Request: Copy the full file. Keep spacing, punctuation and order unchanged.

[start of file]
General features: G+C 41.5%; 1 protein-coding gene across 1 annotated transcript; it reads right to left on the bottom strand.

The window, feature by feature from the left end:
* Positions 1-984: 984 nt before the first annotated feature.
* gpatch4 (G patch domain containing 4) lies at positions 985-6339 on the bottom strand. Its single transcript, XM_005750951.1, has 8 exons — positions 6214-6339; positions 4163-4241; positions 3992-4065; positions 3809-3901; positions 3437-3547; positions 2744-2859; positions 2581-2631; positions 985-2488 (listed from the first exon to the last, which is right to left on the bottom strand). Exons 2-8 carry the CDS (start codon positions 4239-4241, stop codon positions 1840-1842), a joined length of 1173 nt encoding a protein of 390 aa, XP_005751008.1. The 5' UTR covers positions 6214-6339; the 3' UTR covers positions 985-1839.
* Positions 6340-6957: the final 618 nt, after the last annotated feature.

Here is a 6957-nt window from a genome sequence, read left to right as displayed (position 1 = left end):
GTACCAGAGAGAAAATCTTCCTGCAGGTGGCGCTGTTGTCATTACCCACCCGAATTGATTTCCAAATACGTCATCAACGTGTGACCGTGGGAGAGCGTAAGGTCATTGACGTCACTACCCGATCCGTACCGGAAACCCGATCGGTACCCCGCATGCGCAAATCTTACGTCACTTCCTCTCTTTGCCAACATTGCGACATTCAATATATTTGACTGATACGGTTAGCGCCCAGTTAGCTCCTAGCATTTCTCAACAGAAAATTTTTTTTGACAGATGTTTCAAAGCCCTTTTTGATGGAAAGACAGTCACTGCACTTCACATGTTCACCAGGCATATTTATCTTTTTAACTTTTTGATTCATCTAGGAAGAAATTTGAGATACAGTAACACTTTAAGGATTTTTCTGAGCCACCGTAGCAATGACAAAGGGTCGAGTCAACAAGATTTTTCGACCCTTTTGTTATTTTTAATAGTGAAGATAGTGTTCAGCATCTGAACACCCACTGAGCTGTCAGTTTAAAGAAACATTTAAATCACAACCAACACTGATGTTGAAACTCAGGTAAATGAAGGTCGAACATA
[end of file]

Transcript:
General features: G+C 41.5%; 1 protein-coding gene across 1 annotated transcript; it reads right to left on the bottom strand.

The window, feature by feature from the left end:
* Positions 1-984: 984 nt before the first annotated feature.
* gpatch4 (G patch domain containing 4) lies at positions 985-6339 on the bottom strand. Its single transcript, XM_005750951.1, has 8 exons — positions 6214-6339; positions 4163-4241; positions 3992-4065; positions 3809-3901; positions 3437-3547; positions 2744-2859; positions 2581-2631; positions 985-2488 (listed from the first exon to the last, which is right to left on the bottom strand). Exons 2-8 carry the CDS (start codon positions 4239-4241, stop codon positions 1840-1842), a joined length of 1173 nt encoding a protein of 390 aa, XP_005751008.1. The 5' UTR covers positions 6214-6339; the 3' UTR covers positions 985-1839.
* Positions 6340-6957: the final 618 nt, after the last annotated feature.

Here is a 6957-nt window from a genome sequence, read left to right as displayed (position 1 = left end):
GTACCAGAGAGAAAATCTTCCTGCAGGTGGCGCTGTTGTCATTACCCACCCGAATTGATTTCCAAATACGTCATCAACGTGTGACCGTGGGAGAGCGTAAGGTCATTGACGTCACTACCCGATCCGTACCGGAAACCCGATCGGTACCCCGCATGCGCAAATCTTACGTCACTTCCTCTCTTTGCCAACATTGCGACATTCAATATATTTGACTGATACGGTTAGCGCCCAGTTAGCTCCTAGCATTTCTCAACAGAAAATTTTTTTTGACAGATGTTTCAAAGCCCTTTTTGATGGAAAGACAGTCACTGCACTTCACATGTTCACCAGGCATATTTATCTTTTTAACTTTTTGATTCATCTAGGAAGAAATTTGAGATACAGTAACACTTTAAGGATTTTTCTGAGCCACCGTAGCAATGACAAAGGGTCGAGTCAACAAGATTTTTCGACCCTTTTGTTATTTTTAATAGTGAAGATAGTGTTCAGCATCTGAACACCCACTGAGCTGTCAGTTTAAAGAAACATTTAAATCACAACCAACACTGATGTTGAAACTCAGGTAAATGAAGGTCGAACATA